Please see our player page for Jean Segura to see projections for today, the next 7 days and rest of season as well as stats and gamelogs designed with the fantasy baseball player in mind.

BABIP is going to fuel batting average this year, which is to say good luck finding lucky hitters. Now one thousand words on how maybe we can pare down the luck. Since 2000, only three players have qualified for the batting title and hit .400+ BABIP. Last year was a particularly weird year. In 123 games and 518 plate appearances, Tim Anderson hit .335 with a .399 BABIP. Like a sushi chef who smells his fingers after handling hirame, “That’s fluky.” Yoan Moncada had 559 plate appearance and a .406 BABIP. (The other two .400+ BABIPs since 2000 were Manny Ramirez in 2000 and his .403 BABIP and Jose Hernandez in 2002 with a .404 BABIP.) Someone this year is going to have a .425+ BABIP and hit .350+. I hope it’s Ketel Marte, because I own him in every league. Pulling focus and moving into a close-up shows that in August of last year there were 15 guys who had a .400 BABIP. I’d el oh el if I weren’t such a serious man. In September, there were also 12 guys who had .400+ BABIPs. Wait, it gets better. In a full slate of games in September, Moncada had a .520 BABIP and hit .412. Yo, Yoan, you Tony Gywnn Jr. Jr. or no? Okay, cool. You might think BABIP is fueled by speed in the short-term, to which I say, Ryan McBroom, Wil Myers and Kyle Schwarber were in the .400+ BABIP group in September. BABIP is going to make batting averages a short-term coin flip, but we still need to figure out some battle plan. So, with a 60-game season, what is a fantasy baseball strategy for batting average?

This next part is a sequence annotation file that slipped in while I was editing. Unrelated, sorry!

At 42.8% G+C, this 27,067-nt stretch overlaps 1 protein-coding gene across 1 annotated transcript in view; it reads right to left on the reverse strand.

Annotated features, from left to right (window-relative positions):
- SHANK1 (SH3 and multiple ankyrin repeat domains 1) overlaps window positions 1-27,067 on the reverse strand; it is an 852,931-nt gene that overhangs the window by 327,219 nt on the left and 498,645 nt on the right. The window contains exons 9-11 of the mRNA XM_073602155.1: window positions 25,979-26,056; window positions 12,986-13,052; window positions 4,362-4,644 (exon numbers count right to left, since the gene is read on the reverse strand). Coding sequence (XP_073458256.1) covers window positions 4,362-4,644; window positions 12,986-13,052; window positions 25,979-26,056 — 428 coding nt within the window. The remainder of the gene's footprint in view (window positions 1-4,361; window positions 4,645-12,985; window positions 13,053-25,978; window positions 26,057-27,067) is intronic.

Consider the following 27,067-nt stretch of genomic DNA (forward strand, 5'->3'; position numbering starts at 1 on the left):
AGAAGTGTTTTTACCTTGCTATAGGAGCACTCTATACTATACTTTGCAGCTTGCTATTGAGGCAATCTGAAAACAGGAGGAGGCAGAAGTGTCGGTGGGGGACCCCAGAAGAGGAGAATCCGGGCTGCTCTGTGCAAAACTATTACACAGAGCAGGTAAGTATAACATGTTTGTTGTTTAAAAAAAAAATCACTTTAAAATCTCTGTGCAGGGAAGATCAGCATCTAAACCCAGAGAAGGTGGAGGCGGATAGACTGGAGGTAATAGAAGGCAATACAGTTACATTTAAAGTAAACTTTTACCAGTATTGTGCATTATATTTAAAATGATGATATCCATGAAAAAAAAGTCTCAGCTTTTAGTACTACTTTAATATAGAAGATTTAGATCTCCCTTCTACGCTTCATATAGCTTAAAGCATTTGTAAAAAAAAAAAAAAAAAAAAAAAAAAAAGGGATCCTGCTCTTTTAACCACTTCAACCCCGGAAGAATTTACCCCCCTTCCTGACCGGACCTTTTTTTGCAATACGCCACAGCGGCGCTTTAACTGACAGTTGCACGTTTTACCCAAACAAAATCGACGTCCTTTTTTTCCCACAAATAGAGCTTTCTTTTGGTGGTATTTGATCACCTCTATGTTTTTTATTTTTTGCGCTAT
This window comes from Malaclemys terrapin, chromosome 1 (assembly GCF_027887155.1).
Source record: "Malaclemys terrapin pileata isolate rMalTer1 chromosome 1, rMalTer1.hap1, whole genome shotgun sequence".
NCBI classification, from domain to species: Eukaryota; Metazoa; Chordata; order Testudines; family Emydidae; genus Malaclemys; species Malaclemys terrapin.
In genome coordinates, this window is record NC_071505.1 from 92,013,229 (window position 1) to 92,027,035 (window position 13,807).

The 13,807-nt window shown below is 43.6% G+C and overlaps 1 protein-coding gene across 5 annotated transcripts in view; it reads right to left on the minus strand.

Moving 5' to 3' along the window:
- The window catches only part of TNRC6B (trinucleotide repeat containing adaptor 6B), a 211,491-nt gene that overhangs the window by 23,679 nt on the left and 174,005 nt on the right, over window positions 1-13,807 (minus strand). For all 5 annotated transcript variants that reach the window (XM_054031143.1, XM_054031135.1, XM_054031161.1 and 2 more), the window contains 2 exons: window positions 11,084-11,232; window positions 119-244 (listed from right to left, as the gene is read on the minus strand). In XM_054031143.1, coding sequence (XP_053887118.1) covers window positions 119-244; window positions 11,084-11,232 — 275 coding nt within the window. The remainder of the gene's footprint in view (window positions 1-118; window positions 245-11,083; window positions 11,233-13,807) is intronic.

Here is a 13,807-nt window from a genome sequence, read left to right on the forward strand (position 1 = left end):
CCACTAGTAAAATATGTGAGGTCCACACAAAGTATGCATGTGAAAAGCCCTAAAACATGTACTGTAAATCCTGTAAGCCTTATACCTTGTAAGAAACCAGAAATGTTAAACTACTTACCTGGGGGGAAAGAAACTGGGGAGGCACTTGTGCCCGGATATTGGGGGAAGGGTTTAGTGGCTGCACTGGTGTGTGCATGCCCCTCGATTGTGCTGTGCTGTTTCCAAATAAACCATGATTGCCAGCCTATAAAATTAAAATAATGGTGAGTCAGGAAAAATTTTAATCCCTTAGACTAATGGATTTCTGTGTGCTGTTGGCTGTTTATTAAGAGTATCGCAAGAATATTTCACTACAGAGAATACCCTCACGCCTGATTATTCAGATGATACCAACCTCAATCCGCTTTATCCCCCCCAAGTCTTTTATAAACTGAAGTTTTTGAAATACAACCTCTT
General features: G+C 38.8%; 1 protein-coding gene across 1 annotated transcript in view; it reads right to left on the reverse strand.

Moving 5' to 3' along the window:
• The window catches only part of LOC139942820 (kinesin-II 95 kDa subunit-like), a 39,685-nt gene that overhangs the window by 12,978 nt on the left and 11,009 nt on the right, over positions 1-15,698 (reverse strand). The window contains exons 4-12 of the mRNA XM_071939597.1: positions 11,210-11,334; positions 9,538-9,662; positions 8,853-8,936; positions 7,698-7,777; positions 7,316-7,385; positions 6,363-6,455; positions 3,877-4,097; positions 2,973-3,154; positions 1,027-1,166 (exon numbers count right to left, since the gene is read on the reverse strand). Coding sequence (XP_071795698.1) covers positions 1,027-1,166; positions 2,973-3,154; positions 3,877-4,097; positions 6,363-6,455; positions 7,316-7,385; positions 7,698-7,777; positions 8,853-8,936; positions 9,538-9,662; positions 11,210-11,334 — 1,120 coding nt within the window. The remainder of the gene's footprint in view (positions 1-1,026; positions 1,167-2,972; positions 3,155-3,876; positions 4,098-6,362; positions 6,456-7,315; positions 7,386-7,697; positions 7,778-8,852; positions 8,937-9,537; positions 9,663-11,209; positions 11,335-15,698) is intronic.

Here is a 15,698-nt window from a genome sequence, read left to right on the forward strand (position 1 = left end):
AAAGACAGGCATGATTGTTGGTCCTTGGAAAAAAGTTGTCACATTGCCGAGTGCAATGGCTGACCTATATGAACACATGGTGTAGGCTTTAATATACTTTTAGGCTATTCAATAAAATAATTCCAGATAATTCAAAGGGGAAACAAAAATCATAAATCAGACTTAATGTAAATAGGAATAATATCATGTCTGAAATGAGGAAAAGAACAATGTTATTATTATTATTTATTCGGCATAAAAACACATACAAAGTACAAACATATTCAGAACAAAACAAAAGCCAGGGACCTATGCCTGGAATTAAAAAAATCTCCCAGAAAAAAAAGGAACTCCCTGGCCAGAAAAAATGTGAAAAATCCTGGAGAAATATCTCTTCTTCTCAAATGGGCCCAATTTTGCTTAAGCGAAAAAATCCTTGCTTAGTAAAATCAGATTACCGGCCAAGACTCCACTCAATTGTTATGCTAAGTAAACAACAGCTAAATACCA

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Actress Ellen Adair (@Ellen_Adair), who was featured in TV series such as Homeland, Billions, and The Sinner, joins the show to breakdown the Philadelphia Phillies roster. She gives us her thoughts on the 60 game season and if it will get played in full. She gives us great breakdowns of Rhys Hoskins and Aaron Nola and why they may have struggled in 2019. We also discuss the depth of the bullpen and if Hector Neris can hold down the closer roll for a whole season. She is the host of “Take me in to the Ballgame” which breakdowns baseball movies on a 20-80 scale and she gives us some of her favorite movies. We discuss her acting career, her favorite ballparks, and much more!

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In part one of this little mini series, we looked at all of the catchers and corner infielders that I’ll be relying on once the 2020 season gets underway. As much as I enjoy talking about Yadier Molina and Jose Abreu, those guys aren’t exactly dripping with excitement. They’re high floor foundation pieces who are useful fantasy assets, but aren’t the types of players who will carry a team to a fantasy championship. It’s like going to your local burger joint and ordering a plain cheeseburger – it’s not likely to disappoint, but it won’t be a particularly memorable meal either. Middle infielders and outfielders are the bacon, caramelized onions, and special sauce that can be added to that plain burger to make it exceptional. Sometimes, experimenting with exotic ingredients like spicy peppers can lead to indigestion, but it can also lead to a special, unique experience. And there’s plenty of spice to go around in these groups.